Framework that lacks grounding

Omission of a mandatory timetable mars the
learning difficulties white paper, writes Ali Gardner.

Valuing People, the learning
difficulties white paper, sounded promising on paper. But while
some elements are beginning to reach fruition, the learning
disabilities awards framework seems to have confused us all and to
be lacking in solid grounding.

We are
one month into the date of registration for the framework but how
many agencies are taking any notice of this training initiative?
Agencies are being pulled in so many directions to meet government
targets that when it comes to the crunch, the initiative with the
smallest stick goes.

much discussion really takes place at Whitehall? Obviously not
enough to realise that if you impose conflicting demands on
agencies with inadequate funding, harsh decisions will have to be

discussions with social services departments and smaller
independent agencies, I received the following message. Induction
and foundation standards for the national care standards are
mandatory and backed by legislation in the form of the National
Care Standards Act 2000. The learning disabilities awards framework
induction and foundation standards, on the other hand, are
recommendations within the white paper. The target for April 2002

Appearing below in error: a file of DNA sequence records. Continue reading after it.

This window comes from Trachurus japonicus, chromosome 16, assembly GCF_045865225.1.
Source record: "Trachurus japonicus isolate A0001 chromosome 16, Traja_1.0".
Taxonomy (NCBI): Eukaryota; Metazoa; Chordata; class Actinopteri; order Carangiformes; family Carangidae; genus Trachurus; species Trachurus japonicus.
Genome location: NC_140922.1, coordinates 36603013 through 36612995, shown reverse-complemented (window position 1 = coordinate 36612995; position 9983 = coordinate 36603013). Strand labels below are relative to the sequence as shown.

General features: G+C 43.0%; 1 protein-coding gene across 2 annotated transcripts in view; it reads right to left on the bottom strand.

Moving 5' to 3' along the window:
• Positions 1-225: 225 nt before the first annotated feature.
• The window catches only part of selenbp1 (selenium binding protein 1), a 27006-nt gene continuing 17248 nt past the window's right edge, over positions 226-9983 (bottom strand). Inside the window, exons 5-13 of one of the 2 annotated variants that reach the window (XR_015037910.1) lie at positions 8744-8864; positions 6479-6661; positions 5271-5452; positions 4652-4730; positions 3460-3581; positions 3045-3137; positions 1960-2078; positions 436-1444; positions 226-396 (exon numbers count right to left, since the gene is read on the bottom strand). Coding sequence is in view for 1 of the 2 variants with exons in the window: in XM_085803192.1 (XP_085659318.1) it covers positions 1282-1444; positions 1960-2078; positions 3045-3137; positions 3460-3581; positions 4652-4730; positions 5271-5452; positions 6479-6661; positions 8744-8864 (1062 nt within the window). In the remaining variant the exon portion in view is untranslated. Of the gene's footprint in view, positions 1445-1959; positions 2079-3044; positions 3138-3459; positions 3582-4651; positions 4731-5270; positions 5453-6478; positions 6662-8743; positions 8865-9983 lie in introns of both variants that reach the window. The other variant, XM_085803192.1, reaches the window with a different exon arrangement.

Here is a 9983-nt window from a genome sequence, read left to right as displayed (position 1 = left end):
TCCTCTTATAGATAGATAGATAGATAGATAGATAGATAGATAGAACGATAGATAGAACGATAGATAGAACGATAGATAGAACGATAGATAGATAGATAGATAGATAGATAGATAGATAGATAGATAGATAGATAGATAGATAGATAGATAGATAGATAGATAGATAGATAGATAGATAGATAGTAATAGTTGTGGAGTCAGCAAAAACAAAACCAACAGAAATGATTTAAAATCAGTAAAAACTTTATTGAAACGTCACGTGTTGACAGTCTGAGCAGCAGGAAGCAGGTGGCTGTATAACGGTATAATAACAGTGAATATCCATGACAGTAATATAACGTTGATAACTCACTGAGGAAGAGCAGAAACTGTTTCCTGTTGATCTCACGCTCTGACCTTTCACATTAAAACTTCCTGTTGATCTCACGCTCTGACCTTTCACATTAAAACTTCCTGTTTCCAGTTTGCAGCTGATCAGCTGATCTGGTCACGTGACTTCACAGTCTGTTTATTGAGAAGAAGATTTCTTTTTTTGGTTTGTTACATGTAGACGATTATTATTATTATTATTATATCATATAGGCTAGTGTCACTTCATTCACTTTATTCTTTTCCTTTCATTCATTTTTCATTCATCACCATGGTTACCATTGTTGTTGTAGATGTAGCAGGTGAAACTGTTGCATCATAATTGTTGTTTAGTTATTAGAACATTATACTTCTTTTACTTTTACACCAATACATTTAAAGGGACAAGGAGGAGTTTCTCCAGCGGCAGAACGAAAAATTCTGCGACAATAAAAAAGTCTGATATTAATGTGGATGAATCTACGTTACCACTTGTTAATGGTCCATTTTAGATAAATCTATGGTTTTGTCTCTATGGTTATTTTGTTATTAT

is ambiguous, and could easily be misinterpreted. It required
registration for the framework by 2002, but did not stipulate when
people had to embark on the programme, whether in fact they have
to, and what happens if they don’t.

at Stockport College we are working in partnership with Stockport
social services department and aim to have registered and
accredited 30 people with the induction units by December 2002 and
with the foundation units by February 2003.

Unfortunately, we are working in
a society where public agencies and independent social care
agencies can only afford to do the things they have to do, rather
than the things they feel they should do. The danger in this is
that more people with a genuine commitment to social care services
become disillusioned and leave the profession.

the government want a workforce that lacks initiative and
conviction in their beliefs? Newcomers to the service will never
have known a different way. They will come into services and when
told to jump will automatically ask “how high?”. At this point we
will see an end to social work based on values of respect, dignity
and choice of the individual.

Ali Gardner is a social work
lecturer at Stockport College.


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